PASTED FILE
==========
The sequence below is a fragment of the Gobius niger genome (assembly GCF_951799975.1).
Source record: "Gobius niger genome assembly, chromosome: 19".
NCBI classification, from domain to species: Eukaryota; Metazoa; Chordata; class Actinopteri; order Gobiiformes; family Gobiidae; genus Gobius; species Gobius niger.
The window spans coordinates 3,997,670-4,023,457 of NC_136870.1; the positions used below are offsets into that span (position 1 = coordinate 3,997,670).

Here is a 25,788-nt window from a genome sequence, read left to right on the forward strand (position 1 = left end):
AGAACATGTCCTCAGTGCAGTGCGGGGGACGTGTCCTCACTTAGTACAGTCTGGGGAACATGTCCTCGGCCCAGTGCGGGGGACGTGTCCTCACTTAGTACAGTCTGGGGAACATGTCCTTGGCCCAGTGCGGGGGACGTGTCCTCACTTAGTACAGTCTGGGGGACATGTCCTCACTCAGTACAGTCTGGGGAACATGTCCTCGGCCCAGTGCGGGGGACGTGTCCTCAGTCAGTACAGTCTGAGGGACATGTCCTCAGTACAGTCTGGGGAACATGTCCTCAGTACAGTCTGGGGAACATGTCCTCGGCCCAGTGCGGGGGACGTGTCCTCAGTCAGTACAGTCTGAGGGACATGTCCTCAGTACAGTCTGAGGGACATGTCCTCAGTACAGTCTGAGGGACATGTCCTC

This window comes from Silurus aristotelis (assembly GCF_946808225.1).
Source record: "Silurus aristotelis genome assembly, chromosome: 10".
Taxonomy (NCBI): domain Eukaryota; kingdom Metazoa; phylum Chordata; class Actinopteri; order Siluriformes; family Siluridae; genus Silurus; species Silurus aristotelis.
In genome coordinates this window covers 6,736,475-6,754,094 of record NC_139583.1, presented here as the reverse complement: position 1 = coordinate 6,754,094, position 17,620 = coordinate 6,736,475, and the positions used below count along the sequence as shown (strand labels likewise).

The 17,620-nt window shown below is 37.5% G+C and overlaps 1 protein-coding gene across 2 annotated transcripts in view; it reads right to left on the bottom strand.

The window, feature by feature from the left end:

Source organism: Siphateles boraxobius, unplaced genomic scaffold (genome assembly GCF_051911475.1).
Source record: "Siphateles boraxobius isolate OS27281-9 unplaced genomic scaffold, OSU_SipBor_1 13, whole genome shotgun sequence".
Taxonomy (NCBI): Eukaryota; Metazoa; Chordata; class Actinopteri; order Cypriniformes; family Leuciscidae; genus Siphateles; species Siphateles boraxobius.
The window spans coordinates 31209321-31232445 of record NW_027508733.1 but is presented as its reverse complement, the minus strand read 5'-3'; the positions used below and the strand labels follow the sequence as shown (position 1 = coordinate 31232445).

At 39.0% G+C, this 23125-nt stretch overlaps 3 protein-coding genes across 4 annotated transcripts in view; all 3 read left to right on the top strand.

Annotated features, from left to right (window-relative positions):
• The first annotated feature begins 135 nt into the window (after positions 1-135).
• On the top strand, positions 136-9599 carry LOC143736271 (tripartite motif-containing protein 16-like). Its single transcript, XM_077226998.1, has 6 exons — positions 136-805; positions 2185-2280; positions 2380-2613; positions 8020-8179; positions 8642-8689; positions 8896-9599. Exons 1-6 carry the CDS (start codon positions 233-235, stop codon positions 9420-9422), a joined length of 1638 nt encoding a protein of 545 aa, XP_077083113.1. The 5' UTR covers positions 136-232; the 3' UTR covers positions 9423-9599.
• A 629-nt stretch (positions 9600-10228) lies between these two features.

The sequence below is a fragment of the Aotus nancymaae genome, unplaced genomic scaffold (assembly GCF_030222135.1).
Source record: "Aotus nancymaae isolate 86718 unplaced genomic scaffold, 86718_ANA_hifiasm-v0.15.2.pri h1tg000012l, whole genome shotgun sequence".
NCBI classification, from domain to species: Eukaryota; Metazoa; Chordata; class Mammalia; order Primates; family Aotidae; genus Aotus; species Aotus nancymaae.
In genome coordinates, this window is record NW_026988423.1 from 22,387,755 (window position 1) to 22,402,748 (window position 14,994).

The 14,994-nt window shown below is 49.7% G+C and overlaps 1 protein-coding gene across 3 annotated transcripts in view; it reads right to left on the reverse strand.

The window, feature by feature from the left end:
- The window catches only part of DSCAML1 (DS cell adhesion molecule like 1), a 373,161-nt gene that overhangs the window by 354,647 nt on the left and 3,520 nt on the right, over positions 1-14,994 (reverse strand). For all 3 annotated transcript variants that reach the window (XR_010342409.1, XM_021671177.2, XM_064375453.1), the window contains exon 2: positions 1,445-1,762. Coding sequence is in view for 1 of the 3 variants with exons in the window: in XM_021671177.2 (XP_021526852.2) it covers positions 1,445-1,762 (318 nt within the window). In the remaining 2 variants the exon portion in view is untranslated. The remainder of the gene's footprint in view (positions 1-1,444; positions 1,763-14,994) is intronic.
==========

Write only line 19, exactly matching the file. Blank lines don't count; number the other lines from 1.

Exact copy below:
• The first annotated feature begins 135 nt into the window (after positions 1-135).